Before February 14, we thought we had plenty of time. We wanted to do something that would make the world a better place, to fight for justice as lawyers or activists or crusading journalists, to be responsible citizens and raise good-hearted children. But first we had to finish high school.
After February 14, we knew how fast time could stop.
We learned so much at Marjory Stoneman Douglas. We studied Supreme Court decisions, read Shakespeare, and explored the mysteries of black holes. We spent a huge amount of time on contemporary issues like poverty and the environment. In our psychology classes, we talked about death and grief and mental illness. We debated gun control and the NRA. We spent a whole week studying school shootings. But it all seemed a little bit distant, a little bit like a dream. Either it happened before we were born, or it was happening somewhere else.
When it happened to us, we woke up. We knew we couldn’t wait until we got out of college and settled into jobs. We had to make the world a better place now. It was literally a matter of life and death.
So we stood up and tried to make our voices heard. We’re really proud of what we have accomplished so far, and are so grateful to all the people who have joined our cause. They gave us strength. They gave us hope. You give us hope.
But let’s face it—it’s not enough. And the merchants of chaos keep peddling their wares.
Sixteen days after we woke up, a man in Detroit who had just gotten out of a hospital where he was being treated for hallucinations shot and killed his daughter, her mother, his cousin, and two people who just happened to be there. Anyone who knows about history knows that the founders did not intend for anyone with an illness or a grievance to be able to take out their rage on the world with weapons that they could not have begun to imagine. This is madness.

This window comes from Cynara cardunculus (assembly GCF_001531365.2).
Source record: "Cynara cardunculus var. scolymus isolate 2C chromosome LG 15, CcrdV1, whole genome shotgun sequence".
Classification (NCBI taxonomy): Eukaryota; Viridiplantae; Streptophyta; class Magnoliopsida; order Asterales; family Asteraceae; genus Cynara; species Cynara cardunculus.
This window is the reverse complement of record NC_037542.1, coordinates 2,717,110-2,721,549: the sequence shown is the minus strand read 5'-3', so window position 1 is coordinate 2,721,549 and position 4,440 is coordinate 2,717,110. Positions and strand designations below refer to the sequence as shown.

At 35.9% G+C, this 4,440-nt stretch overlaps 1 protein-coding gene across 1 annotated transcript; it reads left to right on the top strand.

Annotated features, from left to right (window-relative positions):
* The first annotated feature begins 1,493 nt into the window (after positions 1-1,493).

It’s almost summer now, and the death count continues to rise in America. Without a radical change in America’s priorities and in our gun laws, our protests will have been in vain. Power and cynicism don’t give way easily. But we have no intention of stopping.
After you spend a few hours hiding in a classroom while your friends and teachers are slaughtered, you can’t stop thinking about how insane this is and how to change it. Volunteer in political campaigns? Try to fix the mental health system? Fight the gun lobbyists? Push for comprehensive background checks?
We think you should. We hope you do. There is a whole world to change.
You probably don’t know who Tyra Hemans is. She was at Parkland that day and she had friends die. She was with us in Tallahassee when we asked our state legislators to do something. She was with us at the march on Washington. She’s a great speaker and a loving person. But we got famous and she didn’t.
What about Zion Kelly? In September 2017, Zion’s twin brother, Zaire, was murdered in Northeast Washington, D.C., by a kid with a gun. Zaire—a standout student and athlete at Thurgood Marshall Academy—was just sixteen years old. To honor his brother’s memory and find meaning in his loss, Zion, who is as shy as Zaire was outgoing, has nonetheless made it his mission to stand up, speak out, and change the world. We were honored that he joined us on stage in Washington. But we got famous, and he didn’t.
Or what about the protests at Liberty City in Miami? Four kids were shot there in April, and two of them died. One of them was about to get inducted into the National Honor Society. Hundreds of students turned out to protest. Only one newspaper went to cover the protest, only one reporter actually bothered to interview them. The TV coverage was shot from a helicopter, and made the Liberty City protest look like a riot. We got headlines, they didn’t.
Those kids tried to make their voices heard just like we did. They lived through the exact same thing we lived through. But they don’t live in a gated community. They are from a lower socioeconomic status and they are a different color. Instead of riding their bikes to school listening to NPR on their iPhones without even thinking someone might shoot them, they had to worry about it every day. In raw statistics, their odds of getting shot are twice as high as ours, and a lot of American kids just like them live in places where they have a higher death rate than soldiers in Afghanistan.
We’re super glad people are listening to us, but we’re not the story. We shouldn’t be the “stars” of the school-shooting generation, which is a horrifying thought on so many levels. If people only listen when privileged white kids get killed—and even then, only when the number of dead kids is high enough to make the news—we’re never going to fix this problem.